UK mum dies day after being diagnosed with rare, aggressive leukaemia

Composite of Liz Taylor and her family
APML is a rare and very aggressive subtype of acute myeloid leukaemia, a cancer of the blood and bone marrow. Photo credit: Leukaemia UK

The family of a mother-of-two who died just hours after she was diagnosed with a rare form of leukaemia is now raising money to fund possibly life-changing research. 

Elizabeth 'Liz' Taylor, a 51-year-old teaching assistant from Leicestershire, England, was diagnosed with acute promyelocytic leukaemia (APML) in July last year - months after she began experiencing a range of symptoms she and her husband initially dismissed as fatigue due to her busy lifestyle. 

APML is a rare and very aggressive subtype of acute myeloid leukaemia, a cancer of the blood and bone marrow. Although symptoms are often similar to other leukaemias, APML isn't easily detected in blood samples and typically is only conclusively diagnosed with a bone marrow biopsy.  

Speaking to the charity Leukaemia UK, her husband Jonathan Taylor said Liz had been struggling with ongoing tiredness and migraines that affected her vision. An optometrist found no issues with her eyes and advised the mum-of-two to see her GP, who ordered a blood test. 

"This showed her blood count was very low and was at serious risk of infection, but no reason could be found other than possibly some kind of virus," Taylor told the charity.

As the migraines and blurred vision became more frequent and debilitating, Taylor took Liz to A&E, where she was informed she had neutropenia - a low number of a particular type of white cells in her blood. However, doctors couldn't determine the cause. 

Liz's symptoms continued to intensify, including worsening migraines, severe pain in her chest and legs, further blurring of her vision and eventually, heavy bleeding. It was at this point she received the results of her MRI scan, which showed multiple infarcts, or marks, on her brain - a sign of continual small strokes. She was admitted to Leicester Royal Infirmary.

"Given blood clots are generally a major cause of strokes, the hospital's initial diagnosis was that a heart problem had been causing the multiple blood clots and strokes - which later proved not to be the case," said Taylor.

"During the following 10 days Liz underwent numerous cardio checks and assessments, during which time she suffered a larger, more serious stroke. Having been initially cancelled due to her hospital admission 10 days earlier, eventually a bone marrow test was scheduled.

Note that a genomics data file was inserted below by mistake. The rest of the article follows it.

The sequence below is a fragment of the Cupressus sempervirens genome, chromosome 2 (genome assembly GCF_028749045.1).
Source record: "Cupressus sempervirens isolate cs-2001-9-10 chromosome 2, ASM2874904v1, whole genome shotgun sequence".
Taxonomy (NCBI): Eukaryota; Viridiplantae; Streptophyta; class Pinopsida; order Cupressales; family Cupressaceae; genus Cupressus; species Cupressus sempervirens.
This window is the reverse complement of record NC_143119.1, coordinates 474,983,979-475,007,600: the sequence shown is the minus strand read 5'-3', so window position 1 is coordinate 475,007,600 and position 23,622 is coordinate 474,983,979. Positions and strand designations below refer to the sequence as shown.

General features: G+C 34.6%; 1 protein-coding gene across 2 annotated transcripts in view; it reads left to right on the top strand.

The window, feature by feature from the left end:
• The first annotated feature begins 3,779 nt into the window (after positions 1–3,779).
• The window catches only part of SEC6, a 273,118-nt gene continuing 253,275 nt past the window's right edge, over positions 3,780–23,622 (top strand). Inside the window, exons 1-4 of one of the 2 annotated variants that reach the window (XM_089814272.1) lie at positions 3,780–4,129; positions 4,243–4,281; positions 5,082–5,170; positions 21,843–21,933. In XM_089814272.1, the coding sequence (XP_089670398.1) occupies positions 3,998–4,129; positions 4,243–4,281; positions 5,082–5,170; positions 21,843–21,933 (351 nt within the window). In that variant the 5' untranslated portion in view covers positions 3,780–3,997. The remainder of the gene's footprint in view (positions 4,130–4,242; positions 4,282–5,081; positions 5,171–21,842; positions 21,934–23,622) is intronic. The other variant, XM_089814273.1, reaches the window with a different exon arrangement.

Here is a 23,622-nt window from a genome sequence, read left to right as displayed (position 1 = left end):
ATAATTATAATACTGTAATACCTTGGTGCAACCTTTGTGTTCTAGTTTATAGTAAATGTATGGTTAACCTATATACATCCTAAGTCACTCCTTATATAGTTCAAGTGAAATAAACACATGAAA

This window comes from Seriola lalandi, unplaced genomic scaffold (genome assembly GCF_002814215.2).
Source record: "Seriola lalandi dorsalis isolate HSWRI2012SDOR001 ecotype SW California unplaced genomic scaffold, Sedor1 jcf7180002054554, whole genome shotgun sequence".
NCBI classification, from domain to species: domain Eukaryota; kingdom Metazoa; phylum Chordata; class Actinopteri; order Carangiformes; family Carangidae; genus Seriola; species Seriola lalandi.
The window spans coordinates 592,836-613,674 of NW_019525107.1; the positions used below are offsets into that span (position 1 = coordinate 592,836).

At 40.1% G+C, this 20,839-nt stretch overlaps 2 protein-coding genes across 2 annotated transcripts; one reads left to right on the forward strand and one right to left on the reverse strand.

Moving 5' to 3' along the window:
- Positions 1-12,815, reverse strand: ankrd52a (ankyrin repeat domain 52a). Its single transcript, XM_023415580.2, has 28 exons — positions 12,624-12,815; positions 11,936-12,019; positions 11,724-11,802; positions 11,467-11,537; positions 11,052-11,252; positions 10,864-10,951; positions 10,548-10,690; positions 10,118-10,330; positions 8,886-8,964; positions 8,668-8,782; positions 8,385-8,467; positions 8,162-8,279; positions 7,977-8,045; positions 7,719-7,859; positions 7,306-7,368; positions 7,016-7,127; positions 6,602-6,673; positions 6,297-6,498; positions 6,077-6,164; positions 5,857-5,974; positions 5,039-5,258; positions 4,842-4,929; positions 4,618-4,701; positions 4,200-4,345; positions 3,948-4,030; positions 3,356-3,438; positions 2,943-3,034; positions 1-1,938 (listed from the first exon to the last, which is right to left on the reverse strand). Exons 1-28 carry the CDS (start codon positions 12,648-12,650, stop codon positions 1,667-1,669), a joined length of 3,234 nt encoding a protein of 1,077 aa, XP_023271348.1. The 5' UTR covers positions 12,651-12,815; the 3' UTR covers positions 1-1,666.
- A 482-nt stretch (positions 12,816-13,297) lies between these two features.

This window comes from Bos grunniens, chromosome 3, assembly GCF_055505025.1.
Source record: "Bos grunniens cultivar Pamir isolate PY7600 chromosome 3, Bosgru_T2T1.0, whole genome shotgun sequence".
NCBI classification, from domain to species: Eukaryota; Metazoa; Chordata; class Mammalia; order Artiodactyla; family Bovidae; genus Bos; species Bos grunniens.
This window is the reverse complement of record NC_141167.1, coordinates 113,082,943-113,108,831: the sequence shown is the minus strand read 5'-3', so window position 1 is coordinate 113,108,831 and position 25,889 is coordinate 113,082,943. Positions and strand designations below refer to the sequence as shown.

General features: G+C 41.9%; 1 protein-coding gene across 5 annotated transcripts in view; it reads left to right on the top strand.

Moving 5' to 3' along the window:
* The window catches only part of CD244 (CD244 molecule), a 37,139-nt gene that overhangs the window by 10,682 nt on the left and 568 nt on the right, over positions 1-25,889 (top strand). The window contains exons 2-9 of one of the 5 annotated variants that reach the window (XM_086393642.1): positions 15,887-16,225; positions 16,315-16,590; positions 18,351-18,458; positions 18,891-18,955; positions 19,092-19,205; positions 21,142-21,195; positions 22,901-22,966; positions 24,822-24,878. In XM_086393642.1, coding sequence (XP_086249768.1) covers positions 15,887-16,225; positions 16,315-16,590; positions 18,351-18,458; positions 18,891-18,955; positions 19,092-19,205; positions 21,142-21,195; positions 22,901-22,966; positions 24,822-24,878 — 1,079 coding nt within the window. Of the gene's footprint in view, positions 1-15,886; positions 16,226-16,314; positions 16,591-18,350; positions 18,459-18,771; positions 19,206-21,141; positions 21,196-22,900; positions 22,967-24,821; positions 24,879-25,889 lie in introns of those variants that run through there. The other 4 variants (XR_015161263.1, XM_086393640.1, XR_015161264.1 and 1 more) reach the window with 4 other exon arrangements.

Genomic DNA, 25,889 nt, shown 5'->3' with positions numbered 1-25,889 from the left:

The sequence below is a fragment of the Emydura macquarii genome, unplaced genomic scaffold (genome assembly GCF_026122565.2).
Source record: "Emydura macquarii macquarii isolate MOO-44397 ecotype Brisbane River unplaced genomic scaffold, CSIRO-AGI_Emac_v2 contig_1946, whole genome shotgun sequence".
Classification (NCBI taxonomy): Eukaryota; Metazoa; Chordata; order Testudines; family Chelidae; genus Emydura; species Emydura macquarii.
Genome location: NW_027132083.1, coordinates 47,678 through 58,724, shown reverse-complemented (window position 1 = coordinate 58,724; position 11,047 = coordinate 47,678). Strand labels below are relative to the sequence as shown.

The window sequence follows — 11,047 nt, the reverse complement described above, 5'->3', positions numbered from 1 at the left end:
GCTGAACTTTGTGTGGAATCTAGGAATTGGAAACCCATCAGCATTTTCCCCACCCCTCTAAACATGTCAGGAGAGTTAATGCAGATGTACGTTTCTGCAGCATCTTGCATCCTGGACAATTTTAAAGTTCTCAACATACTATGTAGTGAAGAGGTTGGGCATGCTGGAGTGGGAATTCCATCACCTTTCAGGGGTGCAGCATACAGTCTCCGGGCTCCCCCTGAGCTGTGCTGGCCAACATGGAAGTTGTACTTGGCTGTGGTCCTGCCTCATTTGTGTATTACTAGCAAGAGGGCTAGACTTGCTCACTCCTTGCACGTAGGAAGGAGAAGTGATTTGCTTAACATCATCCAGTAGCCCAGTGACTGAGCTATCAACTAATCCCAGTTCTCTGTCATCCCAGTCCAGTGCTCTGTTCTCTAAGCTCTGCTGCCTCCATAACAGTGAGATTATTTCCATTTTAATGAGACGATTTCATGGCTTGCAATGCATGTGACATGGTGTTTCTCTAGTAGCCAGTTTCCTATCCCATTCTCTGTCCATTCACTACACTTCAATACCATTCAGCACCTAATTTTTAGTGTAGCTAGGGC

"Once the bone marrow results came back, Liz was diagnosed with APML."

Liz Taylor smiling
Liz Taylor died aged 51 the day after she was diagnosed. Photo credit: Leukaemia UK

Liz died the day after her diagnosis on July 14, 2022 from a brain haemorrhage, which was linked to her previous strokes. 

"If only I and the medical teams caring for Liz had the knowledge and foresight to identify the signs earlier, Liz could have been diagnosed sooner. She passed away on the day after her APML diagnosis aged 51, without having had any opportunity for treatment," Taylor said. 

"The family, in particular her two daughters Kate, 26, and Charlotte, 23, are still coming to terms with her loss, struggling to truly accept what has happened and how or why their beautiful mum was taken so young. The entire family is still numb and in shock that someone so young, fit and healthy can be taken in this way." 

Liz's friends and family are now raising money for Leukaemia UK and other charities to fund research into more effective treatments as well as campaigning work, in the hope it continues to raise awareness about symptoms of the cancer.

"We want to urge people not to dismiss any sign or symptom they may have or put it down to daily aches and pains we all often suffer, irrespective of age," said Taylor. "Before Liz's eventual diagnosis, the tell-tale signs were dismissed as fatigue, menopausal, migraines and eye deterioration. 

"Sadly for Liz, the now-obvious multiple symptoms she had from APML were never all joined up, and heartbreakingly the eventual bone marrow test came too late."

Liz Taylor, her husband Jonathan and her two daughters.
Liz Taylor, her husband Jonathan and her two daughters. Photo credit: Leukaemia UK

According to the charity, signs and symptoms of APML include but are not restricted to: fatigue, caused by low numbers of red blood cells, or anaemia; repeated infections, caused by low numbers of white blood cells; blood clots which could lead to pains around the body, headaches, or problems with vision; bruising and bleeding easily, caused by low numbers of platelets; and unexplained weight loss.

"APML is a very aggressive, rapidly developing cancer and, as with other types of leukaemia, the symptoms can be vague and non-specific," said Leukaemia UK chief executive Fiona Hazell, as per the BBC. 

"Often a blood test is insufficient for diagnosis of APML, and further testing - such as a bone marrow biopsy and genetic tests - is required."

At the time of writing, Liz's friends and family have raised over £18,900 (NZ$40,600) for the charity and its initiatives.